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Physical exercises proved to be good for...

1) the production of brain chemicals.
2) solving homework problems.
3) giving the brain a rest.
4) maintaining a good mood.

The Marvelous Power of Your Brain

Within your skull resides a three-pound mass of convoluted substance that governs every single action you will ever undertake. From the intricate processes of thinking, learning, creating, and experiencing emotions, to the fundamental control over each blink, breath, and heartbeat - this extraordinary command center is your brain. It is a structure of such awe-inspiring complexity that famous scientist James Watson remarked in the foreword to Discovering the Brain, "The brain is the most intricate entity we have thus far encountered in our universe. It consists of billions upon billions of interconnected cells, bewildering the mind." Clearly, comprehending the functionality of the brain requires us to confront its intricacies.

Visualize a scenario where your kitten is about to step onto a hot stove while perched on the kitchen counter. You have mere seconds to react. Harnessing the signals received from your eyes, your brain rapidly calculates the precise timing, position, and velocity required to intercept her. It then commands your muscles to execute the necessary action. Your timing is flawless, and she remains unharmed. No computer system can even come close to matching the astonishing ability of your brain to receive, process, and respond to the deluge of information flooding in from your eyes, ears, and other sensory organs.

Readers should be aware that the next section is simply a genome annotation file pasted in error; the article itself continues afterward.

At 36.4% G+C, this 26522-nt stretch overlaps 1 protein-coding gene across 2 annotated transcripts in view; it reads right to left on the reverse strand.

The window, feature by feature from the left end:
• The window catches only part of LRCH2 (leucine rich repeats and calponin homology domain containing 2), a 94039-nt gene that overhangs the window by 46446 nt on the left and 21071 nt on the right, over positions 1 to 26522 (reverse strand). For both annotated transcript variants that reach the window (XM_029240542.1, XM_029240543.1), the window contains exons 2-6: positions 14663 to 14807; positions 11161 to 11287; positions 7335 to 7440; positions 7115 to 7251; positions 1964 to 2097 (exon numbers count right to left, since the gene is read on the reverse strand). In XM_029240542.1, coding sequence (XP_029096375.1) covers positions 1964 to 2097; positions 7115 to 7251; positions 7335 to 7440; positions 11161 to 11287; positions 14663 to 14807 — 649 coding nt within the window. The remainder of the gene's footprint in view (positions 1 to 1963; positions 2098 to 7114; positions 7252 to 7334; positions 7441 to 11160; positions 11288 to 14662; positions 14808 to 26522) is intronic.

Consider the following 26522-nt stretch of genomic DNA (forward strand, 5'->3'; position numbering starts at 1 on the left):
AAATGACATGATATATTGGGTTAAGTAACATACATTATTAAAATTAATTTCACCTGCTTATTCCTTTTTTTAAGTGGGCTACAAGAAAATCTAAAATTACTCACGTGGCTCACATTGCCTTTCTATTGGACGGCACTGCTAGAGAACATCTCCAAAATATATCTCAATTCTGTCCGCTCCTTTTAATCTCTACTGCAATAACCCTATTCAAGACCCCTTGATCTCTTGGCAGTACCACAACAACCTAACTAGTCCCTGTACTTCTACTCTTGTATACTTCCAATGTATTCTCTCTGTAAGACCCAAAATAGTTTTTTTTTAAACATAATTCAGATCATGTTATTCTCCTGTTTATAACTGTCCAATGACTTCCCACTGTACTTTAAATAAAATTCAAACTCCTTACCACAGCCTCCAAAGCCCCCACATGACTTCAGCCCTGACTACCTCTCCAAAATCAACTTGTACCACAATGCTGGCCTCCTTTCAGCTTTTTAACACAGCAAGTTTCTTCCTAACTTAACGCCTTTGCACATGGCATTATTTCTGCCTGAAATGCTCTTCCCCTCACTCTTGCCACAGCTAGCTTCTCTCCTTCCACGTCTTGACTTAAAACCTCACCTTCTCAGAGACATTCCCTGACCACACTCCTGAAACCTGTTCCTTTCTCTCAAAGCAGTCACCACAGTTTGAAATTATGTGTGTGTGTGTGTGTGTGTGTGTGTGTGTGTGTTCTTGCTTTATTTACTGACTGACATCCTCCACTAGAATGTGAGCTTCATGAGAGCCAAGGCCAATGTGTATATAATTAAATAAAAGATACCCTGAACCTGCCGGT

Your brain houses approximately 100 billion minuscule cells known as neurons - so numerous that counting them all would take over 3,000 years. Whenever you dream, laugh, think, see, or move, it is due to the swift transmission of minute chemical and electrical signals racing among these neurons along billions of microscopic neural pathways. Remarkably, the activity within your brain never ceases. Countless messages zip around inside it every second, akin to a hyperactive pinball machine. Your neurons generate and relay more messages than all the phones in existence. Although a single neuron produces only a minute amount of electricity, the collective power of all your neurons is sufficient to energize a low-wattage light bulb.

Neurons transmit information to your brain at speeds surpassing 150 miles (241 kilometers) per hour. For instance, when a bee lands on your bare foot, sensory neurons in your skin promptly convey this information to your spinal cord and brain, traveling at a velocity exceeding 150 miles (241 kilometers) per hour. Your brain then employs motor neurons to relay the response back through your spinal cord, prompting your foot to swiftly shake off the bee. Motor neurons can transmit this information at speeds exceeding 200 miles (322 kilometers) per hour.

Initially, riding a bike may appear daunting, but with practice, you master it. How does this happen? As you persistently train, your brain dispatches repetitive "bike riding" messages along specific neural pathways, forging new connections. In fact, the very structure of your brain undergoes changes each time you learn something new, as well as with every novel thought or memory.

It is widely recognized that engaging in exercises that elevate your heart rate, such as running or playing basketball, benefits your physical well-being and can even enhance your mood. However, recent extensive research conducted by a consortium of institutions from the National Institutes of Health has revealed that following exercise, your body produces a chemical that heightens your brain's receptiveness to acquiring new knowledge. So, if you find yourself stuck on a homework problem, step outside and partake in a game of soccer before revisiting the task. You might just discover an enhanced ability to solve it.

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Источник: NeoFamily